Assuming you have a European Pear, two pollination charts I found on the Internet:
For best result pick one that overlaps with your tree's bloom time. It will be difficult to know what cultivar (cultivated variety) of pear tree you have if it has never produced fruit. In that case you might want to pick two different pollinators to graft into your tree.
If your yard space is limited (you don't want to plant additional trees) and your trees have several large scaffold limbs, you might consider cutting off a limb about 1 1/2 to 2 feet from the tree's center and top grafting a new cultivar into each cut limb with cleft grafts. This will make a Fruit Cocktail tree producing different varieties. Select early and late maturing varieties so you can extend your harvest. You can also select a variety that stores well so you can put some into your refrigerator to keep through December. Also, try to select those with resistance to diseases typical to your area. Don't fall into the same trap that most home orchard growers do by planting the varieties that you are familiar seeing at the grocery store, these are often not grown locally and require different climates (growing seasons), special ripening procedures, and lots of pest and disease management.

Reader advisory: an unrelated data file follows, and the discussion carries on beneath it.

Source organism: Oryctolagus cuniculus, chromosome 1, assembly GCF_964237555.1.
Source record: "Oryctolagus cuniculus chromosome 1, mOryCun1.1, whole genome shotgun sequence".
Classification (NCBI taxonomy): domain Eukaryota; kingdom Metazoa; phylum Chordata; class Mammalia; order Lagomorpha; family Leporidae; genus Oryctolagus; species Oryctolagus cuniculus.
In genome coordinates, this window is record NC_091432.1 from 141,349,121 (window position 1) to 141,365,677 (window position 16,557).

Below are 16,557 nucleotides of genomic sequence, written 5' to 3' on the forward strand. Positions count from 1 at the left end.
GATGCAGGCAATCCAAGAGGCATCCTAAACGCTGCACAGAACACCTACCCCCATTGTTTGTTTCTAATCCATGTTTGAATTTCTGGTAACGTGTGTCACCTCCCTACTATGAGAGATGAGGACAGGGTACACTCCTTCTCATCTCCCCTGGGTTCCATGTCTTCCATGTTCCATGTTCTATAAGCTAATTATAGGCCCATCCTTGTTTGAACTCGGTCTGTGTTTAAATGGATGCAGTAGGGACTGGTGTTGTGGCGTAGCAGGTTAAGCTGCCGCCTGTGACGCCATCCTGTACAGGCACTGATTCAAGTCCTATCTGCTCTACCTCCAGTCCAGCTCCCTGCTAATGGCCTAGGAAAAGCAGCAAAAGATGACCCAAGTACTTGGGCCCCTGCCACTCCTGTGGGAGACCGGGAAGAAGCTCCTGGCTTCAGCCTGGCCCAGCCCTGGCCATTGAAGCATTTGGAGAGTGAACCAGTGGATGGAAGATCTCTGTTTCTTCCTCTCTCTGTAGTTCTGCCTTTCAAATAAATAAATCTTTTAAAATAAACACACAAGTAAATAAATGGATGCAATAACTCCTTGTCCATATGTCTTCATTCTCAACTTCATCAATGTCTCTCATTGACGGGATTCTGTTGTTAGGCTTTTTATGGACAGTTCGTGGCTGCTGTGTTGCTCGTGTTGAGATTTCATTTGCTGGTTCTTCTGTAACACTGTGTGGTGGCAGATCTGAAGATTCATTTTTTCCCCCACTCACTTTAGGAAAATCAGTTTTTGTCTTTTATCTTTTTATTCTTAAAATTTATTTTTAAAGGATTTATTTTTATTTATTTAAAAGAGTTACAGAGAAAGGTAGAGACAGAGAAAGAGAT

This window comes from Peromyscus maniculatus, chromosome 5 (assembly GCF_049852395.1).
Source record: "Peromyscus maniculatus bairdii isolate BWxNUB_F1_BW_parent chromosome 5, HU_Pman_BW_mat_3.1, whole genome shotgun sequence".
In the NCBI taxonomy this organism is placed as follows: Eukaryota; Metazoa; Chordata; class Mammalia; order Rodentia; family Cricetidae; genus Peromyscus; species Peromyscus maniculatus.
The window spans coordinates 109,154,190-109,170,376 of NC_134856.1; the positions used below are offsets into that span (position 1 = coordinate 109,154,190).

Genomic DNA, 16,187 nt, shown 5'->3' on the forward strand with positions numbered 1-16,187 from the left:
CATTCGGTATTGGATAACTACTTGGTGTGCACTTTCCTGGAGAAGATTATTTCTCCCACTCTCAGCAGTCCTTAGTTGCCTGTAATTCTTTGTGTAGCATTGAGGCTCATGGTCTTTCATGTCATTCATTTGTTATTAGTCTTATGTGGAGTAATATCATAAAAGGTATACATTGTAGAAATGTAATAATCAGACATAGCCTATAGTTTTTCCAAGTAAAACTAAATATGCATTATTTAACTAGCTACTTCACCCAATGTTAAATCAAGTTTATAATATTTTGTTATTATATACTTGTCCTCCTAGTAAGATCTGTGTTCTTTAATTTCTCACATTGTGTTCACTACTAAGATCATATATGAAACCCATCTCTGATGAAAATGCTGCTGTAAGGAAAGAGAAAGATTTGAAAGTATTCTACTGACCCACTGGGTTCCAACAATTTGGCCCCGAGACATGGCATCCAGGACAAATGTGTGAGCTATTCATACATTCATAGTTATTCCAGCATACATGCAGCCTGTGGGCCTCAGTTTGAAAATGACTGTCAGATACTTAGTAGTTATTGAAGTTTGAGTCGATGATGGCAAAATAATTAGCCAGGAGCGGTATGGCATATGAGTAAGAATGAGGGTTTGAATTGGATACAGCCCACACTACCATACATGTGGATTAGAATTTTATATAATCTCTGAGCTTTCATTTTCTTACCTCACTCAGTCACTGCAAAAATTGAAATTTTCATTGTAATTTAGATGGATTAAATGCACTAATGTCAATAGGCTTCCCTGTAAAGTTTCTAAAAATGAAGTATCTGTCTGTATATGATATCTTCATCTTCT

Pear grafts seem to be fairly easy to obtain success, (I have had good luck anyway, compared to my efforts on peaches and cherries). Bulletin 818 from the University of Georgia has good instructions and photos on how to perform Bud, Cleft, Whip, Bark, and Notch grafts.
Best results are obtained when you use dormant scion wood obtained in mid-winter and grafted to your trees just as they come out of dormancy in the spring. I think cleft grafts have a better than average suscess because the cut limb is dead-headed and the grafts get a lot of nutrition. I use rubber electrical tape to wrap the grafts (not the cheap vinyl stuff). Rubber tape will deteriorate during the summer preventing girdling of the graft whereas the vinyl tape needs to be cut after a couple months. Use short pieces of scion wood to reduce the transpiration losses. Seal the cut ends and any open/unwrapped joints with grafting compound (asphalt).